This year, betting against Warren Buffett’s Berkshire Hathaway could be profitable, as reduced buybacks and stock purchases, weaker consumer spending, and pressure on Geico threaten to drag down the stock price of the conglomerate.
This week, Meyer Shields, an equity analyst at Keefe, Bruyette & Woods who follows Berkshire, made this case in a research note. He added Berkshire stock to KBW’s list of the best shorting opportunities for the remainder of 2022. It has decreased by only 7% this year, compared to the S&P 500’s drop of 17%.
Cutting back on purchases
Buffett and his team spent only $3.2 billion and $1 billion on share repurchases in the first and second quarters of this year, respectively. In contrast, they invested $52 billion in buybacks during the years 2020 and 2021.
The investor explained at Berkshire’s annual shareholder meeting in April that, after struggling to find bargains during the pandemic, this year they were able to find better investments than their own stock.
In fact, Berkshire invested $41 billion in net stock purchases during the first quarter. However, it spent only $4 billion on a net basis during the second quarter, indicating that it identified fewer opportunities during the period.
According to Shields, the decline in Berkshire’s buybacks and stock purchases during the previous quarter may continue, given the company’s conservative investment strategy and the recent increase in equity prices. He argued that investors have not sufficiently factored this into their expectations, and as a result, Berkshire stock could decline.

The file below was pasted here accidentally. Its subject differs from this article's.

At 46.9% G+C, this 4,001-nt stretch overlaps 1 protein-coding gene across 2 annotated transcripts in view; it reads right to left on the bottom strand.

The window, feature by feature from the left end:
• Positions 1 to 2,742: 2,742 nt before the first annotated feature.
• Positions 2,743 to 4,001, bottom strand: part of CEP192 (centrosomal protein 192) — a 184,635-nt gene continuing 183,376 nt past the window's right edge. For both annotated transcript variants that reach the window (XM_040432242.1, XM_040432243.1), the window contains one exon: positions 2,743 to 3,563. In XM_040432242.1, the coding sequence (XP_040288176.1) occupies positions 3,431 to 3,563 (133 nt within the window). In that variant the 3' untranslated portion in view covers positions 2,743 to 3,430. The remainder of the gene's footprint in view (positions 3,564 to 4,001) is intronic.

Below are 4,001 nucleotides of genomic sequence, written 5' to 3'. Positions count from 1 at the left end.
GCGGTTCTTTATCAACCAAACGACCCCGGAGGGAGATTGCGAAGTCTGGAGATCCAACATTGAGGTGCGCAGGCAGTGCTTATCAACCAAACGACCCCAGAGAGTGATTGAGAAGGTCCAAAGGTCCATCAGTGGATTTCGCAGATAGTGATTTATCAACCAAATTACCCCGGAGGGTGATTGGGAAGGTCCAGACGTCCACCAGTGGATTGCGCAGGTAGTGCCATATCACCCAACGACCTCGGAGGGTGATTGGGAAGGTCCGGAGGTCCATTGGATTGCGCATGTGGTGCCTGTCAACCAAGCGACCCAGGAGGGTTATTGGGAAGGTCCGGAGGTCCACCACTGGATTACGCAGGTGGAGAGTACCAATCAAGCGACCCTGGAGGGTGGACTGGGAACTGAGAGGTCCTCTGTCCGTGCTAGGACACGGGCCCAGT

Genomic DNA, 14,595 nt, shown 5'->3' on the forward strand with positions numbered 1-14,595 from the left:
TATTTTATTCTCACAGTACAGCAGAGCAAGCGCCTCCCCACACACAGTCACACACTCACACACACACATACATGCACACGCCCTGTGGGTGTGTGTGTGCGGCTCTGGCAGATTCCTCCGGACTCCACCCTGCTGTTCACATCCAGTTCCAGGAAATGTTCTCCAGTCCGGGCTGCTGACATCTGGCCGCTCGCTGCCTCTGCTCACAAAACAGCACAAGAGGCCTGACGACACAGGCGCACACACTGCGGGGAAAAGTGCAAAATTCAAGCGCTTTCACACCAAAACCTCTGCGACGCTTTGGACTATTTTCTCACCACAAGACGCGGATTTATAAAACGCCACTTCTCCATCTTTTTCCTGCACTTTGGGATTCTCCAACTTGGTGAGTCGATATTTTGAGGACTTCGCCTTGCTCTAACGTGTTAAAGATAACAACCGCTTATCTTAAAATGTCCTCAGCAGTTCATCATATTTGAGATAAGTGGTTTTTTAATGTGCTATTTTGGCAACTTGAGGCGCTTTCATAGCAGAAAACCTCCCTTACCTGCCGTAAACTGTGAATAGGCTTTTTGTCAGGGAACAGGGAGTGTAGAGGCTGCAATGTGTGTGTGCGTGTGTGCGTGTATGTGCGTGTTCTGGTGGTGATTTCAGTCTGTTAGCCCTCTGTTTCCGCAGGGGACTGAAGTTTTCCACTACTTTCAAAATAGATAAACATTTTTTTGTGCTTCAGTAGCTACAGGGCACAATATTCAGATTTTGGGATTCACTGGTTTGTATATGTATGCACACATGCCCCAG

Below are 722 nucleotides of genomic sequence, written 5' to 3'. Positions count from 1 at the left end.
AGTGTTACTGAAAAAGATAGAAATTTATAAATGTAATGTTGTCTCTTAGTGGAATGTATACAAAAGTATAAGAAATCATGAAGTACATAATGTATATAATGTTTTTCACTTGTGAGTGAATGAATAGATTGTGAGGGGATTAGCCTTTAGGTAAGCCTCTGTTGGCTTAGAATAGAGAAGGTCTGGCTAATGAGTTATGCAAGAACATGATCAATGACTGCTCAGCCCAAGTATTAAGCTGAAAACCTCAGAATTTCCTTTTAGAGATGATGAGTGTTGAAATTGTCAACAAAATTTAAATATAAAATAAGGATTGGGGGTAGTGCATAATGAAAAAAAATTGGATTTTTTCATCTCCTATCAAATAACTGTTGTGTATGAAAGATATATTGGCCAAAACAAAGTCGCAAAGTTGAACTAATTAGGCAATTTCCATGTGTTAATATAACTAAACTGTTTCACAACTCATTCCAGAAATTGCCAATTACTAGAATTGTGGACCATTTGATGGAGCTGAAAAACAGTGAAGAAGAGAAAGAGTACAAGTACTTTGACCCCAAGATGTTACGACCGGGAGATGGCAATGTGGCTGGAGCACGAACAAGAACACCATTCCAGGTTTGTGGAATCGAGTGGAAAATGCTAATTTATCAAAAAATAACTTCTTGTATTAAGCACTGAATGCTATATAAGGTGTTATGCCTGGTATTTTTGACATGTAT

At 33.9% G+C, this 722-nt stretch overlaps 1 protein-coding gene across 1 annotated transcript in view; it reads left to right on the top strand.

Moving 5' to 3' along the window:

Sluggish consumer demand
Berkshire’s subsidiaries include insurers, railroads, utilities, manufacturers, and retailers, making it a microcosm of the American economy. Shields estimated in his note that approximately 80% of the company’s operating income is generated by consumer-sensitive businesses.
As a result, the analyst cautioned that Berkshire could be severely impacted by a decline in consumer spending due to inflation, rising interest rates, and the possibility of a recession. Indeed, Berkshire cited inflation, weak demand, supply disruptions, and shortages of raw materials and workers as headwinds to its second-quarter earnings.
Unrest at Geico
Geico went from a profit of $626 million in the second quarter of 2021 to a loss of $487 million in the most recent quarter. Higher used-vehicle prices and auto-parts shortages drove up the cost of paying out claims during the period, as explained by the automobile insurer.
This year, according to Shields, Geico’s increased costs of labor and auto parts, along with higher interest rates, will likely result in sluggish sales growth and margin pressure. He also stated that increased marketing expenditures centered on the brand’s gecko mascot would exacerbate the problem.
Short-term suffering, long-term profit
Shields concluded that the likelihood of Berkshire reducing its stock purchases and buybacks, its businesses’ waning consumer demand, and Geico’s difficulties portend poorly for its stock this year.
However, the analyst emphasized that he remained long-term bullish on Berkshire. He has a “market perform” rating on the stock and a price target of $535,000 for its “A” shares, which represents a 27% increase from the stock’s current price.